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Message Posted: Sat, 26 Feb 2000 @ 17:21:35 GMT


     
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Subj:   Re: Teradata OS
 
From:   David Nasser

Hello again,

<retry>

I'm going to expand on this a bit more.

  Teradata installations are finely balanced between the CPU, memory, interconnect bandwidth, DASD connect bandwidth and DASD I/O throughput. In essence, a well tuned (normal) Teradata installation will not be constrained on any of these components.  



With all due respect, all computer systems have potential and/or actual bottlenecks. Just hand a system over to a group of users ...


  underlying OS and the underlying CPU architecture have little effect on the performance of the system. Rather, they have an effect on the COST of the entire solution platform.  


You take the position that performance is independent of the OS?? This po' boy has been trained otherwise.


  From the mainframe, all one really sees is the performance of the SQL and batch maintenance jobs (both fully parallelized) submitted across the channel. One does not see UNIX, NT, Solaris, 32-bit, 64-bit, or whatever.  


I'm not really concerned with the mainframe. It is "familiar territory.

Just this week, we had a query blow up, eat 160 gb of spool space. First thing we did was forget the mainframe, test with NT/Queryman. Jury is still out... hope its something silly ...


  AFAIK, Intel has two hardware teams: the 32-bit team and the 64-bit team. They are very competitive. One can expect that both chip teams will compete with each other going forward a few more years.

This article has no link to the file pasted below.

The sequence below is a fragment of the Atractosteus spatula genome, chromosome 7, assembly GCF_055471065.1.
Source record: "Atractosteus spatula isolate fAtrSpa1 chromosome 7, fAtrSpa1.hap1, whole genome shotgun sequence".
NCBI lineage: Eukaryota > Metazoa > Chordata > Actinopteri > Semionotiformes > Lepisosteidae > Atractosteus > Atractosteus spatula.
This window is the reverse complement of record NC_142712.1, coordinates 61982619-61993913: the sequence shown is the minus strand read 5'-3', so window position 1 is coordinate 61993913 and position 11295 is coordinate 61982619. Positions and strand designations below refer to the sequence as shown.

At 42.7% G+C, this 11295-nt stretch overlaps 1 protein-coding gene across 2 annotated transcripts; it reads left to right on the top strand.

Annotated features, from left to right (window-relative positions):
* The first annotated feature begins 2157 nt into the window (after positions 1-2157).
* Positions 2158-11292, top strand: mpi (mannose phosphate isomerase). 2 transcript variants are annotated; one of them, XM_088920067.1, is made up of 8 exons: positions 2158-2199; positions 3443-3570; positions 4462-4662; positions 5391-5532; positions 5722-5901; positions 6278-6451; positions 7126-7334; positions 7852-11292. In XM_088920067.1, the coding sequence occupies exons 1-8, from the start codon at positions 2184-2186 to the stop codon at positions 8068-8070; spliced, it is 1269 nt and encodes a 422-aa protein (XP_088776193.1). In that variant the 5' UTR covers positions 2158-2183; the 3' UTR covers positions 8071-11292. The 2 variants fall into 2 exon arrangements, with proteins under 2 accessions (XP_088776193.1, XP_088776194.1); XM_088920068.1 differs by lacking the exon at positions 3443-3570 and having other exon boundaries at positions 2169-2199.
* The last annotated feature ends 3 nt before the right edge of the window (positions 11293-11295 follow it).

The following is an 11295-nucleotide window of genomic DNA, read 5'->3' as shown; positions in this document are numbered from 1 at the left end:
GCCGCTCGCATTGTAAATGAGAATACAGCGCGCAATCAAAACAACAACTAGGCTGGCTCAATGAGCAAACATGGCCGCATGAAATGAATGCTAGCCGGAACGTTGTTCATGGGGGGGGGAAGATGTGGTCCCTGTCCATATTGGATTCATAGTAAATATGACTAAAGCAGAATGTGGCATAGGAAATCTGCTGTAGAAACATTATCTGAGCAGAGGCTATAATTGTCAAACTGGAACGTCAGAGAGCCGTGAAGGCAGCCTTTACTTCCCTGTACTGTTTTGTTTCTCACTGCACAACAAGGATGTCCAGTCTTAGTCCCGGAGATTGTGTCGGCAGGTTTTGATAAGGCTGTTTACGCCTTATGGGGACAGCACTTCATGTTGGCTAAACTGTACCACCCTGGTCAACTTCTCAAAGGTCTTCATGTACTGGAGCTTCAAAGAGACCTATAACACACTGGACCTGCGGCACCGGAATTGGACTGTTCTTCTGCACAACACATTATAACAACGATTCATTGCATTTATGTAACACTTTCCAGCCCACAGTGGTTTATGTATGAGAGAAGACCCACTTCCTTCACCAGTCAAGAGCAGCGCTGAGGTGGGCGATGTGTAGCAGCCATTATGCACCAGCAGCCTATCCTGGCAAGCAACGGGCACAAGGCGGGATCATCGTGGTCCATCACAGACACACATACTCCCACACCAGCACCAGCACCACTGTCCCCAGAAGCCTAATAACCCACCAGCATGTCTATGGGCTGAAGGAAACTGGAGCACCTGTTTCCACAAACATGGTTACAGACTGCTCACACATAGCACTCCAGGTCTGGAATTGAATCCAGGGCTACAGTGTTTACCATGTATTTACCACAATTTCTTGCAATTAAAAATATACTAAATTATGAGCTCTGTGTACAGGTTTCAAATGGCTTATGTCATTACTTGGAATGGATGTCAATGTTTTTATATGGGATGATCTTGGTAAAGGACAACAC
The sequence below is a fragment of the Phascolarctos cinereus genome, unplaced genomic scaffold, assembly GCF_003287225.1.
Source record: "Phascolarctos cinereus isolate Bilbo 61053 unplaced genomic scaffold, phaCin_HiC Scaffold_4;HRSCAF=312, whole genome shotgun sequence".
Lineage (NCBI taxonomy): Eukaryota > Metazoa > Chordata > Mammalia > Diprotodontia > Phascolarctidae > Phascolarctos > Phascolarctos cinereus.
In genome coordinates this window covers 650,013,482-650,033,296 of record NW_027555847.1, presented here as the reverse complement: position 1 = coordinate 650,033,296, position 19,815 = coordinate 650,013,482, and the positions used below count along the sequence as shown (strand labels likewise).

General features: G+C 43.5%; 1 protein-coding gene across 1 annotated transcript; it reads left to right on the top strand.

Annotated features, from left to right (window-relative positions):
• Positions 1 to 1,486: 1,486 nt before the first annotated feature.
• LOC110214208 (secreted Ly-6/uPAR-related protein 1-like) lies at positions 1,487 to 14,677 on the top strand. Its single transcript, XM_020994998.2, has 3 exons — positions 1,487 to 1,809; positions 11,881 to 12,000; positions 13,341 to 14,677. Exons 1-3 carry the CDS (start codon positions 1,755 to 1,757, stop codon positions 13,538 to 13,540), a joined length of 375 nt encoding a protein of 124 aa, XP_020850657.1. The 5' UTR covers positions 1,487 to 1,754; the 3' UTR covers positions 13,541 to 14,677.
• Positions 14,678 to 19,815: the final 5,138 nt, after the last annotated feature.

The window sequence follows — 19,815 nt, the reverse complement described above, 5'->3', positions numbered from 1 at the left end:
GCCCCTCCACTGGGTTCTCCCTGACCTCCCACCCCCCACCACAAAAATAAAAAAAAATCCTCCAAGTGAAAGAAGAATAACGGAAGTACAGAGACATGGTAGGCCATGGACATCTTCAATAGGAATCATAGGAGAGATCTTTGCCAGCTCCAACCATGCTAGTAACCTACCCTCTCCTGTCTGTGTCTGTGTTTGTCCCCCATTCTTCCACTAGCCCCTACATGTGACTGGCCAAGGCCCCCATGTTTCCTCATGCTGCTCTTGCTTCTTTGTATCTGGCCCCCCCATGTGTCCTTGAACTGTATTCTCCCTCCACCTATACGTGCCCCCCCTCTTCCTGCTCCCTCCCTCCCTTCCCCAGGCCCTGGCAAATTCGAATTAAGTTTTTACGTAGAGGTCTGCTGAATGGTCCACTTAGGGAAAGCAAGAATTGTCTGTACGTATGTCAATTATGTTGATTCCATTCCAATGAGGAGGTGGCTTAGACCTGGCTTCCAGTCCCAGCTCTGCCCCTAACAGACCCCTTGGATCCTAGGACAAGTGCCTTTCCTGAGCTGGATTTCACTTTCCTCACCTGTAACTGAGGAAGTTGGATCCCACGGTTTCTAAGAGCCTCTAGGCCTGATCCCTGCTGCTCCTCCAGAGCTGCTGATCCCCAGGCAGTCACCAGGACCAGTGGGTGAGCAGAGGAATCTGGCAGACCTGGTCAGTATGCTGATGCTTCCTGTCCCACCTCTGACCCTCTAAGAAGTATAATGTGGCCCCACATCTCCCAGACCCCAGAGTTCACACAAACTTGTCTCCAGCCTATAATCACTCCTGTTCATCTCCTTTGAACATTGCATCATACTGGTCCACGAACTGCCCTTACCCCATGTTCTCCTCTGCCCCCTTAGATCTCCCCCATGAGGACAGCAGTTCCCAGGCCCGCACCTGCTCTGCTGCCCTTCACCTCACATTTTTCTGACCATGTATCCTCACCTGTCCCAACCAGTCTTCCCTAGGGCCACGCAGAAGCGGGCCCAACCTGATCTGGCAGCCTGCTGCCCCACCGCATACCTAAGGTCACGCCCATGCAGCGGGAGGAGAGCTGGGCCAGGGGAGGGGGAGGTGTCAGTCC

This sounds reasonable.


  Once the performance and cost advantages for the 64-bit Intel chip start to become apparent, Teradata will have a fully productionalized release on that platform, using Solaris for Intel. Teradata will also carry forward with the 32-bit platform for a number of years.  


Yes, I agree the 32 bit stuff should continue to be largely functional for years to come.

But I find the IA-64/Solaris/Teradata proposal to be troublesome.

Sun, in most ways, is king of the hi-end server market. Its nearly all based on Sparc/UltraSparc Solaris.

I would estimate that about 2% of Sun software revenue comes from Intel Solaris products. I suspect they have been losing $ on Intel Solaris for years.

FWIW, the following is from PCWeek, 2/21/2000, p. 10:

"Intel Showcases New Chips"

" ... software support for 64 bit Itanium chip remains fuzzy."

" ... Intel confirmed it has dropped Sun/Solaris from Itanium marketing materials, with published reports saying Intel felt Sun was not serious about its support of the IA-64 architecture. ..."


Thanks to all for responses to my query.

David



     
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